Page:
Currently, it is known that E2 prevents cell death, promotes neuronal survival, and enhances neuritogenesis and synaptic plasticity in the brain (Carroll and Pike, 2008; Spence et al., 2013; Acaz-Fonseca et al., 2014; Khan et al., 2015; Lai et al., 2017; Céspedes Rubio et al., 2018). The induction of neurite outgrowth by E2 was first demonstrated by Toran-Allerand (1976, 1980) and Toran-Allerand et al. (1983) working with organotypic explant cultures of the preoptic area, hypothalamus, and cerebral cortex. This neuritogenic effect of the hormone was then observed in other brain regions, both directly related and unrelated with reproduction (Nishizuka and Arai, 1981; Reisert et al., 1987; Cambiasso et al., 1995; Murphy and Segal, 1996). Hypothalamic neurons in vitro undergo several intermediate stages of development from unpolarized to fully polarized cells (Díaz et al., 1992). Most of the neuritogenic effects of E2 were demonstrated in polarized neurons (stage III of development), which are characterized by the presence of axon (Díaz et al., 1992; Cambiasso et al., 1995). Previous studies from our laboratory have shown that E2 induces axonal growth through ERK1/2 activation in hypothalamic neurons of male embryos in vitro. Both axogenesis (Cambiasso and Carrer, 2001) and ERK1/2 activation (Gorosito and Cambiasso, 2008) mediated by the hormone are dependent on a membrane-initiated mechanism since E2-bovine serum albumin (BSA; a membrane-impermeable conjugate of E2) was as effective as free E2. Interestingly, decreasing intracellular Ca2+ by the Ca2+-chelator BAPTA-AM or blocking Ca2+-dependent PKC isoforms by Ro 32-0432 significantly decreased these E2 effects (Gorosito and Cambiasso, 2008). These findings strongly suggested an important role for Ca2+ in E2-induced ERK1/2 pathway activation and axonal growth; however, the results did not provide the mechanism of E2-induced Ca2+ signaling in hypothalamic neurons.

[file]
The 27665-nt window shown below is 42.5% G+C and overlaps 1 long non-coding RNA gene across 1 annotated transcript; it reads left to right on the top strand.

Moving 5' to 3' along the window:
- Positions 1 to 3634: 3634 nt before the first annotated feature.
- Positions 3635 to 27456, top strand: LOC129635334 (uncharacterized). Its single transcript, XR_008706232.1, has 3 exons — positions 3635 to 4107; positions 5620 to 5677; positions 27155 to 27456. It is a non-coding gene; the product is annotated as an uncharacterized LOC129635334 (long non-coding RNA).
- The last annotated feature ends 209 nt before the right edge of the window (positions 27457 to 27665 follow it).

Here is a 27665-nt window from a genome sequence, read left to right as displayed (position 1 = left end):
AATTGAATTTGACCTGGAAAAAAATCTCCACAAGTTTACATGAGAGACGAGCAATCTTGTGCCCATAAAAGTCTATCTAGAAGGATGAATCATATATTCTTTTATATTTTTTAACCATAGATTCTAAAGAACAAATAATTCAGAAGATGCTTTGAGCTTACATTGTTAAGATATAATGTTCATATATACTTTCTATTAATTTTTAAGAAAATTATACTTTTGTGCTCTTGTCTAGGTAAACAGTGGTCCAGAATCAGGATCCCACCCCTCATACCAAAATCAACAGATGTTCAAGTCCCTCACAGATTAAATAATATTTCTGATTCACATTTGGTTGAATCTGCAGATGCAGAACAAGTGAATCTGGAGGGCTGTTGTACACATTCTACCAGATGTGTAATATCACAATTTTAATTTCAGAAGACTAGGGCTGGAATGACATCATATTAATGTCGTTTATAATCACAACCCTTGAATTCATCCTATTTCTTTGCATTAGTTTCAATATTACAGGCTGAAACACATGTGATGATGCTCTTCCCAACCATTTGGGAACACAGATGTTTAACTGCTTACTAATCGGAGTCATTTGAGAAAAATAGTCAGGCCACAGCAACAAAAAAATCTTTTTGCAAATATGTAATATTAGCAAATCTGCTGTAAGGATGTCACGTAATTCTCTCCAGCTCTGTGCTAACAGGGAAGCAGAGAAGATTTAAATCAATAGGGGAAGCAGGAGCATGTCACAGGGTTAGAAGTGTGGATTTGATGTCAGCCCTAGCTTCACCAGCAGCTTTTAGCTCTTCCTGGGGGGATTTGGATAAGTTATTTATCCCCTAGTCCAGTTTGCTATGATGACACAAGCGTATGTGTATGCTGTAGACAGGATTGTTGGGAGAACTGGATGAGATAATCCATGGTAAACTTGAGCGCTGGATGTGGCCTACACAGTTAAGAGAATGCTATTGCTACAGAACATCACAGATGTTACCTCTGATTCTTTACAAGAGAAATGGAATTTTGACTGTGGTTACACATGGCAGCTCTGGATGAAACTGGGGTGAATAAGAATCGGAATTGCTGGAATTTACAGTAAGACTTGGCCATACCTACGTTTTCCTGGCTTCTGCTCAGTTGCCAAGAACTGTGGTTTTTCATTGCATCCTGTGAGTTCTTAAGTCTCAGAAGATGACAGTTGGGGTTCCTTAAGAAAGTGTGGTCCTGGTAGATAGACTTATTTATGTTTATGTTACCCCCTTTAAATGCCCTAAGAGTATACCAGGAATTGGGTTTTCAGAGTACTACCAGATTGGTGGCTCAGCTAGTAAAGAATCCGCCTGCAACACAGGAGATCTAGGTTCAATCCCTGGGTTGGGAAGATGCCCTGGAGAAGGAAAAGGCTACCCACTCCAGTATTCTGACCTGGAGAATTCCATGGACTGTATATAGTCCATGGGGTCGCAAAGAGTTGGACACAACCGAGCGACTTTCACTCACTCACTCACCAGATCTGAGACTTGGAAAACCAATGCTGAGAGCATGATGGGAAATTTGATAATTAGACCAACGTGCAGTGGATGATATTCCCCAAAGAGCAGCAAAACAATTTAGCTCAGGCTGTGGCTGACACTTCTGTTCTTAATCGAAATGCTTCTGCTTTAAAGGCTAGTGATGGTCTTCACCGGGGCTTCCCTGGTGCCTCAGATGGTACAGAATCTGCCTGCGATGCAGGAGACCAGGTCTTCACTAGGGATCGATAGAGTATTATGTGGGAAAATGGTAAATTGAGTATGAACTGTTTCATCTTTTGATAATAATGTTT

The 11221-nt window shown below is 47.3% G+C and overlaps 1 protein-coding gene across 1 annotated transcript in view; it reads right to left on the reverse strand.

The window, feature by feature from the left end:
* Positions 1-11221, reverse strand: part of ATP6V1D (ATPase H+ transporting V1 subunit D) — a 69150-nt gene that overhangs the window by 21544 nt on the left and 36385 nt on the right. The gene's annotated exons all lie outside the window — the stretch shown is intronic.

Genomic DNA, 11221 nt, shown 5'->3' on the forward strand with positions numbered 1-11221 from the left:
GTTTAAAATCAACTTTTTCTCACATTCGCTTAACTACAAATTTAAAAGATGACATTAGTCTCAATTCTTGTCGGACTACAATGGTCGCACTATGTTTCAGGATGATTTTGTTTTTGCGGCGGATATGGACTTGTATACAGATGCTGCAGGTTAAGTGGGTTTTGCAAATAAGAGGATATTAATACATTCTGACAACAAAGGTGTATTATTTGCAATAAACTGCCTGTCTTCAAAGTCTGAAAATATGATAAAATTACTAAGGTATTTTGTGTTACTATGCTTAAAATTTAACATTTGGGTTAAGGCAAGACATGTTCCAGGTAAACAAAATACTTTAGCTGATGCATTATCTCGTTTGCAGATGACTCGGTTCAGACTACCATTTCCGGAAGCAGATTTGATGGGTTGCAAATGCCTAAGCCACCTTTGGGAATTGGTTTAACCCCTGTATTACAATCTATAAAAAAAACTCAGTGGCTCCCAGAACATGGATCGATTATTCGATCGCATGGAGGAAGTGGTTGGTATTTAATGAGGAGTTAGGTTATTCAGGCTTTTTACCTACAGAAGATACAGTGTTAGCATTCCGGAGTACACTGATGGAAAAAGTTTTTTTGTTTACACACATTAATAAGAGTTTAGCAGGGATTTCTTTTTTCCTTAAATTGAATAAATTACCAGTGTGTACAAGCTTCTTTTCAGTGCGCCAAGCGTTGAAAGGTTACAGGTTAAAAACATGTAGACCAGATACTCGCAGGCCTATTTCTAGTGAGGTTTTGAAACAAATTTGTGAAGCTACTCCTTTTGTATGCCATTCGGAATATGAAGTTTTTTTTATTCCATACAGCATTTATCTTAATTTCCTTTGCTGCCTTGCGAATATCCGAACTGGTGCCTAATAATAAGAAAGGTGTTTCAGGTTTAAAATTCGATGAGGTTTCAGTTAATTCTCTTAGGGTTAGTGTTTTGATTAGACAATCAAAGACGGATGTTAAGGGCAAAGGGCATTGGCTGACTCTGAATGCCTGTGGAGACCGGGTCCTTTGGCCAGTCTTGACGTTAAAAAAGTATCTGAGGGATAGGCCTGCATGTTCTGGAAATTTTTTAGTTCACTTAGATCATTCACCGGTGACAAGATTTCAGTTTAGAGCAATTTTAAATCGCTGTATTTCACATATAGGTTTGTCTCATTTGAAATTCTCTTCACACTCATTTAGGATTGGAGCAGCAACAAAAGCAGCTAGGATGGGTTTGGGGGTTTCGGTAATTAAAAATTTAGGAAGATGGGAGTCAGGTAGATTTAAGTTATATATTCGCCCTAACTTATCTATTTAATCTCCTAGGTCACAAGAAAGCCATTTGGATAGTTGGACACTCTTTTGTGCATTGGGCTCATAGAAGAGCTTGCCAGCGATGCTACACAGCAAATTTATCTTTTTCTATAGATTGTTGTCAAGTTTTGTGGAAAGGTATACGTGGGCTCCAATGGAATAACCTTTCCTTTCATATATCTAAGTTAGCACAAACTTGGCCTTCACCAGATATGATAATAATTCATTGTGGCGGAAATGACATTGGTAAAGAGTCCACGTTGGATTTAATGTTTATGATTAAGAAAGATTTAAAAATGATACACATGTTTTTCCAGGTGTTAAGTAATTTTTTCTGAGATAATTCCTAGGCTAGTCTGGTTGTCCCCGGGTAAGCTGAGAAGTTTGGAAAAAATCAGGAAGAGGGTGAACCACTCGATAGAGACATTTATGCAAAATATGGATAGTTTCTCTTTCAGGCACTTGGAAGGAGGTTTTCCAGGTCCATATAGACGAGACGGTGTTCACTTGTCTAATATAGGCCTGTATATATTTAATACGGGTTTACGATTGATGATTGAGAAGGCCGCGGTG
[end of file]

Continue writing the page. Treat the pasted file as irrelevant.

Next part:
In this study, we found that E2 evoked activation of Ca2+ entry via L-type voltage-gated Ca2+ channels (L-VGCCs) and promoted Ca2+ release through ryanodine receptors (RyRs). This early Ca2+ response underlies E2-induced ERK1/2 activation and axogenesis in hypothalamic neurons. Altogether, these results bring new insights about the mechanism of brain estrogenic actions and might contribute to developing novel estrogen-based therapies for neurodegenerative diseases.

Materials and Methods

Animals and Cell Cultures